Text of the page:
|Ph.D Student||Handelsman Tal|
|Subject||Protein-Protein Interactions in the Cellulosome Complex of|
|Department||Department of Biotechnology and Food Engineering||Supervisors||Professor Yuval Shoham|
|Professor Edward Bayer|
The cellulosome is a macromolecular machine, whose components interact in a synergistic manner to catalyze the efficient degradation of cellulose. Each of the cellulosomal subunits consists of a multiple set of modules, two classes of which (dockerin domains on the enzymes and cohesin domains on the scaffolding protein, termed scaffoldin) govern the incorporation of the enzymatic subunits into the cellulosome complex. This work was focused on the molecular basis of the high affinity cohesin -dockerin interaction, which dictates both the assembly of the cellulosome and its attachment to the cells.
The dockerin is comprised of two duplicated segments. Recognition residues were found to occupy positions 10, 11 and 18 of the second duplicated segment and position 22 of the first. Replacement of these residues in a C. cellulolyticum dockerin with the matching residues from C. thermocellum resulted in a mutant dockerin that binds the C. thermocellum cohesin with high affinity (KA of 1.3 109 M-1), and the affinity towards its cognate cohesin was reduced (from Ka of 1.2 109 M-1 of the wild-type to KA of 4.0 108 M-1 of the mutant). It was also demonstrated that opposite orientation of binding is indeed possible. Prediction of binding and recognition residues of the cohesin was a more challenging task. Nonetheless, several binding residues were pinpointed. Among those, Asp34 plays a central role in the hydrogen-bonding network at the cohesin-dockerin interface. A single substitution of Asp-to-Asn disrupted normal binding, reducing the affinity by at least three orders of magnitude. The results underscore the fragile nature of this high affinity interaction.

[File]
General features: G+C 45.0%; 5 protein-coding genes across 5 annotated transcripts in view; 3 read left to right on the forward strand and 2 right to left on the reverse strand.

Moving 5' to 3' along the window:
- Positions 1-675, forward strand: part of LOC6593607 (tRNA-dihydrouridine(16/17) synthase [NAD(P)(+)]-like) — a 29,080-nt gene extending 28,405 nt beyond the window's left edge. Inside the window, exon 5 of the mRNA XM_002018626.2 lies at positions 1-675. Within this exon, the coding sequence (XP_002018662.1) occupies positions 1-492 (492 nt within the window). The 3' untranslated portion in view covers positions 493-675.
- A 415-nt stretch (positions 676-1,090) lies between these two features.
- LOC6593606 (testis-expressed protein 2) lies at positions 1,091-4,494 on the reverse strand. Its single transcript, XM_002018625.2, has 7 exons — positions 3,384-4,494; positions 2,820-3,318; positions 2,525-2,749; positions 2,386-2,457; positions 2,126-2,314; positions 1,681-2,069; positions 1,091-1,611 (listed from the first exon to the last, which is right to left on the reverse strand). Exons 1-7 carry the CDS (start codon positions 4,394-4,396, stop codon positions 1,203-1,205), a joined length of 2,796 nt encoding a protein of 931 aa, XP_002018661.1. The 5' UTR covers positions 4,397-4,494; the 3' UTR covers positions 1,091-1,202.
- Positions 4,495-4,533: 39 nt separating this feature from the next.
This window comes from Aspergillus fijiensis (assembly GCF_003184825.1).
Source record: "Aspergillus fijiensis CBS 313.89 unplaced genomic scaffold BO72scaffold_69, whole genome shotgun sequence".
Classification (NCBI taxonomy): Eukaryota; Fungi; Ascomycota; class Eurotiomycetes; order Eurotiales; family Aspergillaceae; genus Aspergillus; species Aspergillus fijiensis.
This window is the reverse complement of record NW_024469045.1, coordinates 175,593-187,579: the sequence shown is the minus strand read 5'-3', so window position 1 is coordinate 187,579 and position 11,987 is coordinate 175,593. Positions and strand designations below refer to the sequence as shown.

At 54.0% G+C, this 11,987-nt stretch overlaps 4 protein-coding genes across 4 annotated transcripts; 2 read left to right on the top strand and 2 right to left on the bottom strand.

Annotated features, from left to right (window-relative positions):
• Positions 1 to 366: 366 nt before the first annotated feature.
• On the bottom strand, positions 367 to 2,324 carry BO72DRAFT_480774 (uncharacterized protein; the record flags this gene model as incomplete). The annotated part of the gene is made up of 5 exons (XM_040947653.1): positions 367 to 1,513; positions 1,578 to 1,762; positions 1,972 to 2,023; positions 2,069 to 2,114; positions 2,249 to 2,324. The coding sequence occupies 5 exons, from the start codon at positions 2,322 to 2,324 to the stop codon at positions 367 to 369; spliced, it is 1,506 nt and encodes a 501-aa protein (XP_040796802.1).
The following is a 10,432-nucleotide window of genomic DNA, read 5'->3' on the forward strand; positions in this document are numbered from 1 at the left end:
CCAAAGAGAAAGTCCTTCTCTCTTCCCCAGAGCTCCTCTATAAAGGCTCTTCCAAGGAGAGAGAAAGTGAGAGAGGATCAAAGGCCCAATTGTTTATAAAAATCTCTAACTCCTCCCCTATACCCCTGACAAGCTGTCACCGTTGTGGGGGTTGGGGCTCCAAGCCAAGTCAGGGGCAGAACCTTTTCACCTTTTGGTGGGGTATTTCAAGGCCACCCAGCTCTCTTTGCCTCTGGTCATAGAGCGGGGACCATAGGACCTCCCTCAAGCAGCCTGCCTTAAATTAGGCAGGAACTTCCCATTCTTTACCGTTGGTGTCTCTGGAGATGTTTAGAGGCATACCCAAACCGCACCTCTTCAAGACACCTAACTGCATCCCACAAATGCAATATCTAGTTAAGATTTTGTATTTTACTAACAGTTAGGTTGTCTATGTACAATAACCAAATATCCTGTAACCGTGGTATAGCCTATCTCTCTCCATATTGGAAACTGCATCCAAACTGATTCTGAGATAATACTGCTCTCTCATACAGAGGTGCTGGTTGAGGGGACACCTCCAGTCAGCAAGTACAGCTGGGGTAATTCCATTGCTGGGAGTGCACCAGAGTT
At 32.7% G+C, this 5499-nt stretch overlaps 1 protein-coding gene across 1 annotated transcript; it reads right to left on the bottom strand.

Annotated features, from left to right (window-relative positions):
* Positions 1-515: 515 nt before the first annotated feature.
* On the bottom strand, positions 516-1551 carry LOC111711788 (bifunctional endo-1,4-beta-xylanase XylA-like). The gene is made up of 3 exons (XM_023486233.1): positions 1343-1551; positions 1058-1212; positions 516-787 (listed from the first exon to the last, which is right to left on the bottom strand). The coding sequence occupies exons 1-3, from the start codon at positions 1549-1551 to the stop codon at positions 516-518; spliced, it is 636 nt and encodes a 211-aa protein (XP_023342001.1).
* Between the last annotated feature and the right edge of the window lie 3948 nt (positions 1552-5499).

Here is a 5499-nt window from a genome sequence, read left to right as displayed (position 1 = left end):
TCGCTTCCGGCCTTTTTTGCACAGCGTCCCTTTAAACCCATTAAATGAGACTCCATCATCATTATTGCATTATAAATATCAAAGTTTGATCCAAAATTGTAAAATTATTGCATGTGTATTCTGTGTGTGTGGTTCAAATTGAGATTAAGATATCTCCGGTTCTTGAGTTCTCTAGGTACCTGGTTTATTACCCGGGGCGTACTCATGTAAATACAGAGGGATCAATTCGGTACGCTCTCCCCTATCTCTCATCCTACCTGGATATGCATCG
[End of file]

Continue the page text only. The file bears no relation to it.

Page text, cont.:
To facilitate the examination of cohesin-dockerin binding, an enzyme-linked interaction assay (“ELIA”) was also developed in this work.